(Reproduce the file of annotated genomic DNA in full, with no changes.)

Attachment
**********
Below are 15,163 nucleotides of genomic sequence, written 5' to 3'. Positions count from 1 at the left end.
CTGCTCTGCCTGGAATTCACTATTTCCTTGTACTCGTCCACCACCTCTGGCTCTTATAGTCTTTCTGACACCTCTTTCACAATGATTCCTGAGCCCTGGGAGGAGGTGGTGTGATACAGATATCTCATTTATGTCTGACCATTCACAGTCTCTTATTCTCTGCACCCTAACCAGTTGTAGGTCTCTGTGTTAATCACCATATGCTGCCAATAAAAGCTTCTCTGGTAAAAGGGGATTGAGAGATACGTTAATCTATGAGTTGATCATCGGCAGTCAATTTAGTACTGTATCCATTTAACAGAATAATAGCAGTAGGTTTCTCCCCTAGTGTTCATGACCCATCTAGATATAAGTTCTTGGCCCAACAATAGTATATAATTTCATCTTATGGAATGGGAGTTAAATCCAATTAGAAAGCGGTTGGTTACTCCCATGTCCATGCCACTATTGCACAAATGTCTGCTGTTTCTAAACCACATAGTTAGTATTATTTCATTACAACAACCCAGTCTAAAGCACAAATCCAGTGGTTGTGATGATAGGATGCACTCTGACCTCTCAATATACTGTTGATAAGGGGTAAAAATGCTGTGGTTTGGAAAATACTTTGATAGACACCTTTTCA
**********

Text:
Below are 15,163 nucleotides of genomic sequence, written 5' to 3'. Positions count from 1 at the left end.
CTGCTCTGCCTGGAATTCACTATTTCCTTGTACTCGTCCACCACCTCTGGCTCTTATAGTCTTTCTGACACCTCTTTCACAATGATTCCTGAGCCCTGGGAGGAGGTGGTGTGATACAGATATCTCATTTATGTCTGACCATTCACAGTCTCTTATTCTCTGCACCCTAACCAGTTGTAGGTCTCTGTGTTAATCACCATATGCTGCCAATAAAAGCTTCTCTGGTAAAAGGGGATTGAGAGATACGTTAATCTATGAGTTGATCATCGGCAGTCAATTTAGTACTGTATCCATTTAACAGAATAATAGCAGTAGGTTTCTCCCCTAGTGTTCATGACCCATCTAGATATAAGTTCTTGGCCCAACAATAGTATATAATTTCATCTTATGGAATGGGAGTTAAATCCAATTAGAAAGCGGTTGGTTACTCCCATGTCCATGCCACTATTGCACAAATGTCTGCTGTTTCTAAACCACATAGTTAGTATTATTTCATTACAACAACCCAGTCTAAAGCACAAATCCAGTGGTTGTGATGATAGGATGCACTCTGACCTCTCAATATACTGTTGATAAGGGGTAAAAATGCTGTGGTTTGGAAAATACTTTGATAGACACCTTTTCA